Reducing ERP Dependency

Companies will benefit if they reduce their dependency on ERP—particularly “Big ERP”—in even small ways. Any redirection of resources away from ERP (for example, replacing ERP functionality with external systems) should benefi t the company over the long term. However, companies that buy new non-ERP software that helps them manage their businesses better rather than their ERP software must still pay the support cost of the system, and they will pay the same amount even if they turn off portions of their ERP system. This is a major reason as to why so many companies have continued to implement uncompetitive functionality in their ERP systems when so many better solutions are available in the marketplace: they are attempting to utilize their pre-existing investment in their ERP system. However, our research demonstrates that this is a faulty logic: companies can only expect to save 12.5 percent of the application’s TCO by leveraging the sunk cost of a previously implemented ERP system. Other applications that are specifically designed to meet business requirements (aka best-of-breed) have better ratings in a variety of compensating criteria. Companies must consider which costs are higher: the cost to purchase better software plus pay the support cost of their ERP system, or the continuing indirect costs associated with their ERP system, including:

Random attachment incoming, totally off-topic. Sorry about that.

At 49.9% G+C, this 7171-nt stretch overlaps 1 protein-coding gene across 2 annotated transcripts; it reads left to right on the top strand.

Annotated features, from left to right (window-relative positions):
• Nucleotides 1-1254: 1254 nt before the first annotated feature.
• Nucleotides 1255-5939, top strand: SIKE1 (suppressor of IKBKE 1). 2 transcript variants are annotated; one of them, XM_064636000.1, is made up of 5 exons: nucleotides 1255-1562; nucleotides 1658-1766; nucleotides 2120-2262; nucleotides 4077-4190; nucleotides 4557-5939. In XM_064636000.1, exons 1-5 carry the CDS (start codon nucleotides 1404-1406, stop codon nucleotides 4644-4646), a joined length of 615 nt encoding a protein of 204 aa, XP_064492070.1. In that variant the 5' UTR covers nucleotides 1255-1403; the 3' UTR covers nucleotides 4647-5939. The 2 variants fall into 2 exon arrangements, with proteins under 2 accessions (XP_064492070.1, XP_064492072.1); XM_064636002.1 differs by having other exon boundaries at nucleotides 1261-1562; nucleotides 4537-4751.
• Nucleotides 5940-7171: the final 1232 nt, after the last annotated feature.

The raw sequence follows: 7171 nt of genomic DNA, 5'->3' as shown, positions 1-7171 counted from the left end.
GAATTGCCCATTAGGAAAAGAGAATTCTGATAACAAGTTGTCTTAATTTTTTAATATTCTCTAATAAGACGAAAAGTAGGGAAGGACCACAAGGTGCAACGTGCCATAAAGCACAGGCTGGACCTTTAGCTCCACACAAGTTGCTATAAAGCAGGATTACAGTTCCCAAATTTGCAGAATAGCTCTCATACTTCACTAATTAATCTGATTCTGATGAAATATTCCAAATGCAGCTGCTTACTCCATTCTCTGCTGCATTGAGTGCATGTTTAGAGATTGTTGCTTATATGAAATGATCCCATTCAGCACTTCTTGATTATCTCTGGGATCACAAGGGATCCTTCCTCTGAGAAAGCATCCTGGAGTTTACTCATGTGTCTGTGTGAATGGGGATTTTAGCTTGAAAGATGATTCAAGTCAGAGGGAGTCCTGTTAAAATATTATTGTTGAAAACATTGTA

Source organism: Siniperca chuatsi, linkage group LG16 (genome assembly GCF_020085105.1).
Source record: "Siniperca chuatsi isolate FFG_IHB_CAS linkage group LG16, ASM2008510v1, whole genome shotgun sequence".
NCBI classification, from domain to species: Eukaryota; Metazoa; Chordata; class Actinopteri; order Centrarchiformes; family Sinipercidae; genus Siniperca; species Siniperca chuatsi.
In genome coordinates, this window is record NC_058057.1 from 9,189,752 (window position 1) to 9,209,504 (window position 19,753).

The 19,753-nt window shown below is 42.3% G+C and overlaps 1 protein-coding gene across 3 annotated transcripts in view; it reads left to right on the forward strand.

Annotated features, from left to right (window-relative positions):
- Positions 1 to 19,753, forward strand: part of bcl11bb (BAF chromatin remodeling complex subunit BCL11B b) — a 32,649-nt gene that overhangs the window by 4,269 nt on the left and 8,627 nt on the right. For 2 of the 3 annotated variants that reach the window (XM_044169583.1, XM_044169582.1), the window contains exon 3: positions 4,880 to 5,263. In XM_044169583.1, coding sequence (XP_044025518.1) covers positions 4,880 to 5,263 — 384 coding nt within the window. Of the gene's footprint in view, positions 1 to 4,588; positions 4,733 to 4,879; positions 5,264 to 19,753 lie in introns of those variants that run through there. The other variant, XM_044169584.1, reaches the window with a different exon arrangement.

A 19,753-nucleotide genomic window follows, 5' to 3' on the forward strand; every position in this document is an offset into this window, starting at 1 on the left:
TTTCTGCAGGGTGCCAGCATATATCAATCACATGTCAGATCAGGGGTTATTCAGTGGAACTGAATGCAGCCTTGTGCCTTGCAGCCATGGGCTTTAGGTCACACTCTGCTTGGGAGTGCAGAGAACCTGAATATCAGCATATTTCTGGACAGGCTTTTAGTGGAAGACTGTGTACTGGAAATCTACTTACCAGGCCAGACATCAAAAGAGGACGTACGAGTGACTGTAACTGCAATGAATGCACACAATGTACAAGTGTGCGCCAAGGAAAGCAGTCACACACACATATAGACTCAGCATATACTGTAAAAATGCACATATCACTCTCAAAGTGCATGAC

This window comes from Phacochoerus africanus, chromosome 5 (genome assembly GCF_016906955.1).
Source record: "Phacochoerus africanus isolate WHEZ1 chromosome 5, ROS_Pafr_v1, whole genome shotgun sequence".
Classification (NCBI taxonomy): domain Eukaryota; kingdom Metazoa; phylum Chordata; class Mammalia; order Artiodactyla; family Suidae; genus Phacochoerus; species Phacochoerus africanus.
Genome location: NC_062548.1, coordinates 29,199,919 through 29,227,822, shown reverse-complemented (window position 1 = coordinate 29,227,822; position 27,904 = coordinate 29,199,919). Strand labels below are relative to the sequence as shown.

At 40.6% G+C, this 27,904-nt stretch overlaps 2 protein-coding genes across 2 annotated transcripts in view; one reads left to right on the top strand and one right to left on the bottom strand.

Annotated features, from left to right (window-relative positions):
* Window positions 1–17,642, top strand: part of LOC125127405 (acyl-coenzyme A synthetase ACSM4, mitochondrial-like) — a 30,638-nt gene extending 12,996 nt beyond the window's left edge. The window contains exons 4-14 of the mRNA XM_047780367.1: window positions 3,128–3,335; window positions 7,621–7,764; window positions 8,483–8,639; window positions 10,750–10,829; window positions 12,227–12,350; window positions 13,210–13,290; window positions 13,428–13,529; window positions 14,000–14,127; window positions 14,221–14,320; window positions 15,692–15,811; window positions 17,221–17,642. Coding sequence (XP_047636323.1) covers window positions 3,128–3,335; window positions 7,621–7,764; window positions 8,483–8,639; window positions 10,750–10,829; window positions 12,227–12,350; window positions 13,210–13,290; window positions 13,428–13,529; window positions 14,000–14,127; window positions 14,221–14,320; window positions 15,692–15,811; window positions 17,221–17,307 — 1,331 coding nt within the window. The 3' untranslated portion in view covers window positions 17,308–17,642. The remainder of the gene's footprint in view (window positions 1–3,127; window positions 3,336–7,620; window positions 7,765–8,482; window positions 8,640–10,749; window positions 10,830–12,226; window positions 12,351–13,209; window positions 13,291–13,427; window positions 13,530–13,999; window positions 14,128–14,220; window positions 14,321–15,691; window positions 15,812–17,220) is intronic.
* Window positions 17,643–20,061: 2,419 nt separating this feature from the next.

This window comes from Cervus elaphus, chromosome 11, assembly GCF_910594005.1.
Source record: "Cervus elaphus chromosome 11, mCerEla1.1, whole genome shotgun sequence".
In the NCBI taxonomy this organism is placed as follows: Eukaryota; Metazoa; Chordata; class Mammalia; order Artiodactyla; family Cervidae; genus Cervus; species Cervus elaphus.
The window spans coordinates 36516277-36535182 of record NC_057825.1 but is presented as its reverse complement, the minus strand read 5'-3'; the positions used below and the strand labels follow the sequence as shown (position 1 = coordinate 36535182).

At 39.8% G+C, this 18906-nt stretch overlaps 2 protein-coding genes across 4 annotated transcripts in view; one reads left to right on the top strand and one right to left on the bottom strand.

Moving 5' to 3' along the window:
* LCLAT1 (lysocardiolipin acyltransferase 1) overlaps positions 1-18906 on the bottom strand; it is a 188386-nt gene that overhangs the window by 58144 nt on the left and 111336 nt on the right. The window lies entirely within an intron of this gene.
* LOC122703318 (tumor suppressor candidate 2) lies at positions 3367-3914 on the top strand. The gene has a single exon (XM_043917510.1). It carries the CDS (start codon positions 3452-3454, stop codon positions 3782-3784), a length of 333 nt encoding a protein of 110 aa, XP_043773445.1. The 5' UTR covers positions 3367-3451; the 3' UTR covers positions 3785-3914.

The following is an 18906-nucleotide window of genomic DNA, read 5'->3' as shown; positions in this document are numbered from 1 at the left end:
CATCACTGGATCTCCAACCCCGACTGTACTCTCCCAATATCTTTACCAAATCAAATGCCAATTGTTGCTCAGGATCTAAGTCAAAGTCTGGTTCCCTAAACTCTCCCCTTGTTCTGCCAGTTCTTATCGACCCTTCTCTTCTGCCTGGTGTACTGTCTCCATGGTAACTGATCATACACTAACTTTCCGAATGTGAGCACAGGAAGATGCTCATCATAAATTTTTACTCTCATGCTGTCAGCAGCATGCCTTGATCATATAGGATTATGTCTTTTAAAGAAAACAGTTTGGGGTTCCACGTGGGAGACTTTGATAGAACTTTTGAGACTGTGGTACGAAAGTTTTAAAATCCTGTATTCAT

1. A longer implementation
  2. More customization expense
  3. A higher-risk implementation
  4. Lower functionality/worse fit of functionality
  5. Lower usability
  6. Lower maintainability

The Research is Conclusive for the Negative Hypothesis

Once all the negatives are recognized, ERP cannot even be shown to improve the financial performance of companies. The only real demonstrated benefit of ERP has been to the ERP vendors and to implementation companies, not to the actual buyers of ERP software. A purchase of an ERP system is an extremely effective way to lock in a customer to a vendor, and to allow the vendor to sell other applications to current customers. Have ERP systems been beneficial for SAP, Oracle, IBM, Deloitte and all manner of consulting companies? There the evidence is clear: ERP has greatly benefited those that sell and implement ERP software. Therefore, if you want to benefit from ERP, sell it or implement it, but don’t buy it.

ERP Adjustment